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Have your agronomic questions answered by a Farm Journal agronomist. E-mail us directly at TestPlots@FarmJournal.com, and we’ll respond on this blog to provide an interactive dialogue.

Manure Versus Commercial Fertilizers

May 15, 2010
Question:The ground I get cow manure spread on always yields 10% better than that ground without manure.  My ground is grid sampled and broadcast to high levels.  What can I do to get the same results without manure?
Answer: Increased crop yields following manure applications are common. Manure provides many benefits above and beyond the nutrients it contains. Manure stimulates microbial activity in the soil that commercial fertilizers often fall short in providing. Manure can also increase the nitrogen efficiency of the soil in corn production. Make sure your non-manure fields are receiving enough nitrogen. I would encourage you to put out some nitrogen rate studies in your field to help address this potential issue. Getting the same results without manure is going to be challenging and may not be possible. The application of bio-stimulants may help but can be very costly.

Manure can offer readily available nutrients and help rebuild soil organic matter.

Regulations may force manure distribution. Higher fertilizer prices make it more feasible.


Previous Q&A with our Agronomists:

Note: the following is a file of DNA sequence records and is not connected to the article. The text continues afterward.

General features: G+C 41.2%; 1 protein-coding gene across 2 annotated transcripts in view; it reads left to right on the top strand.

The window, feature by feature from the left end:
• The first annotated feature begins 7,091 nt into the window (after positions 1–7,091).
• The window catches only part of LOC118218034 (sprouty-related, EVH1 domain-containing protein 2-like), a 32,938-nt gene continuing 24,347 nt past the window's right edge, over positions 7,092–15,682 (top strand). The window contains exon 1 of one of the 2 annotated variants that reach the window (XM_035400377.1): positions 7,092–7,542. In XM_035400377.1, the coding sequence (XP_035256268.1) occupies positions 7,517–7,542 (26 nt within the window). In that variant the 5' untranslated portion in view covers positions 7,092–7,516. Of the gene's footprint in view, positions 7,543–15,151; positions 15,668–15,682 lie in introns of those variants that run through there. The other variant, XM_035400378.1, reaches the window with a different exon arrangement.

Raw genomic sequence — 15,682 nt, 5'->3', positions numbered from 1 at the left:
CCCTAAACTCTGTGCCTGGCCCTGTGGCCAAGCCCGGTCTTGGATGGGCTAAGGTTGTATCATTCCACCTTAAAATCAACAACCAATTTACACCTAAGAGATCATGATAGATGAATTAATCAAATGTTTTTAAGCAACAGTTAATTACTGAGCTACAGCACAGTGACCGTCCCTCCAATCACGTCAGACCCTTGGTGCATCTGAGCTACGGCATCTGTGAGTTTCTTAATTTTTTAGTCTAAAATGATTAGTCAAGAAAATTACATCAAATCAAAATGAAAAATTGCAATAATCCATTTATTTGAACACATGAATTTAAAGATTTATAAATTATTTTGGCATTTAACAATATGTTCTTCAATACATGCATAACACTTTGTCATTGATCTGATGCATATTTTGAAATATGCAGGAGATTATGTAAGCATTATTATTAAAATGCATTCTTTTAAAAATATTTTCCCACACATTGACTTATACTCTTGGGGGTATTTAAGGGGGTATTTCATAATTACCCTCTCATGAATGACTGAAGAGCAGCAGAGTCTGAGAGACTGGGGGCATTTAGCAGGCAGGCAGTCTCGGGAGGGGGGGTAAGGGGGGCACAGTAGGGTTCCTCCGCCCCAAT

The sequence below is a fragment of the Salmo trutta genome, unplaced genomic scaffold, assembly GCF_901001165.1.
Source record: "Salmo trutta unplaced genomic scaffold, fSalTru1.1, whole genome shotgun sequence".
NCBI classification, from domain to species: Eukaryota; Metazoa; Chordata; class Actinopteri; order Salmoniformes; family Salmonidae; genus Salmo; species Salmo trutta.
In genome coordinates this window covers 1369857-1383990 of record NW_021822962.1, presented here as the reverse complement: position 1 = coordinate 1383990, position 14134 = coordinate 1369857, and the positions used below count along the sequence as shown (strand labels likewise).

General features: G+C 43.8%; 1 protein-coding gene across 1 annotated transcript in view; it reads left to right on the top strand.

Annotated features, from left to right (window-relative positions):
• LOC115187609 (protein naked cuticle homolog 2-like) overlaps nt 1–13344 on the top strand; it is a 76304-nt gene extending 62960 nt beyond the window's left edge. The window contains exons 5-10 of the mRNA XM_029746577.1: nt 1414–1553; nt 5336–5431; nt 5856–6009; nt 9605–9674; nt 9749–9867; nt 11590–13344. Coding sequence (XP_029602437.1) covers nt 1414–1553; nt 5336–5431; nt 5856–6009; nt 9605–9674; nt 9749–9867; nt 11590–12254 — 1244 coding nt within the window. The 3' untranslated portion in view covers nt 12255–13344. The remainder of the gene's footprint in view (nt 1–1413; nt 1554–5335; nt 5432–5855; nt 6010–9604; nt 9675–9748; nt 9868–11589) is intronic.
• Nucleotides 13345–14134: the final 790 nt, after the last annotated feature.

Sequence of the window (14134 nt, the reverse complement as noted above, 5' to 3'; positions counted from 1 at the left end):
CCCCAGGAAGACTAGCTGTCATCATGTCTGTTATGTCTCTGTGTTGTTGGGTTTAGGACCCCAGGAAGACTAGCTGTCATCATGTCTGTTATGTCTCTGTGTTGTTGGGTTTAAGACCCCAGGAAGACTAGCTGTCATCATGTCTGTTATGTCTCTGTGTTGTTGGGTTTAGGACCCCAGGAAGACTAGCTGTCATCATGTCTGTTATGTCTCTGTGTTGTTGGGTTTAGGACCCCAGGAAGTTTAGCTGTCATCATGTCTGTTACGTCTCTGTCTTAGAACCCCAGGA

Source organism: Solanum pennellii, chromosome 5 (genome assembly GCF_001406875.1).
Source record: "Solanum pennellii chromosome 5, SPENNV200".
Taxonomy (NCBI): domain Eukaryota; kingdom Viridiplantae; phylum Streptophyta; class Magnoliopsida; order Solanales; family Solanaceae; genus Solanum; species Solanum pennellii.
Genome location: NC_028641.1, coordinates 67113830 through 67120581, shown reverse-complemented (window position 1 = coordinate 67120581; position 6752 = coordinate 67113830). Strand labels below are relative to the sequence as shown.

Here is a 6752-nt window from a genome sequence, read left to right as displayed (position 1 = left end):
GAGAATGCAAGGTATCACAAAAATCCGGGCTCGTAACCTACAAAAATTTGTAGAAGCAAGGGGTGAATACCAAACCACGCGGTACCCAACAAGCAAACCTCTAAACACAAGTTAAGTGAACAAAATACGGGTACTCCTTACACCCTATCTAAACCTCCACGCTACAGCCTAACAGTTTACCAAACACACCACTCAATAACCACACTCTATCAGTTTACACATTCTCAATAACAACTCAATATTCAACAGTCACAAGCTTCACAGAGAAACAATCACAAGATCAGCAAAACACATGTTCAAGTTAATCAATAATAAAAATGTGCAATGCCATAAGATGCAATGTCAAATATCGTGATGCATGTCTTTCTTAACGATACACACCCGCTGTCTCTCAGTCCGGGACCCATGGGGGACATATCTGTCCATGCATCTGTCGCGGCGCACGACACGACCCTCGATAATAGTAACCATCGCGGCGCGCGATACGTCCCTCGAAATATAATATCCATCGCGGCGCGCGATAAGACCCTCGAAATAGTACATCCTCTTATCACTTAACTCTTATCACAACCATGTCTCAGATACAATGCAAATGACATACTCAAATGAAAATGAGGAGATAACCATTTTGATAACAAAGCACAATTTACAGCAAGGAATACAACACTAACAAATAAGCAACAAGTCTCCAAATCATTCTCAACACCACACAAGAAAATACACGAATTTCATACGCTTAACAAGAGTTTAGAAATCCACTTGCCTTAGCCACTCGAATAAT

How Should We Handle Stalks this Year?
With last year's late harvest and the good traits of corn hybrids, what are we to do with the stalks?

How to Check Planter Down Pressure
Farmers need to know that not using the correct amount of pressure has its setbacks.

Can an N inhibitor replace a sidedressing application?

An Indiana farmer asks if by adding a nitrogen inhibitor in the spring nitrogen application, can he eliminate the need for sidedressing? 

Could the N in manure be lower quality?

A dairy farmer from Wisconsin asks why when he applies manure to corn stalks in corn-on-corn, the next spring the corn still looks yellow and sickly.

We’ve launched this blog as an interactive way for you to have your questions answered by our Farm Journal Agronomists. E-mail your nitrogen, soil fertility, soil density, planter set up, scouting, and other questions to TestPlots@FarmJournal.com.


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COMMENTS (2 Comments)

I wonder if it has anything to do with the organic matter that manure adds to the field. I know on thin soils, I can always tell where I put manure because the corn not only yields better, but it doesn't show stree from lack of moisture as much, either. I think the OM helps hold moisture.
9:15 AM May 17th
Ive also found corn following natural N sources (red clover after wheat) is higher qaulity than man made N sources produce. Last year corn on plowed clover made 10% better yield and 2 lb heavier test wieght.
5:55 PM May 16th

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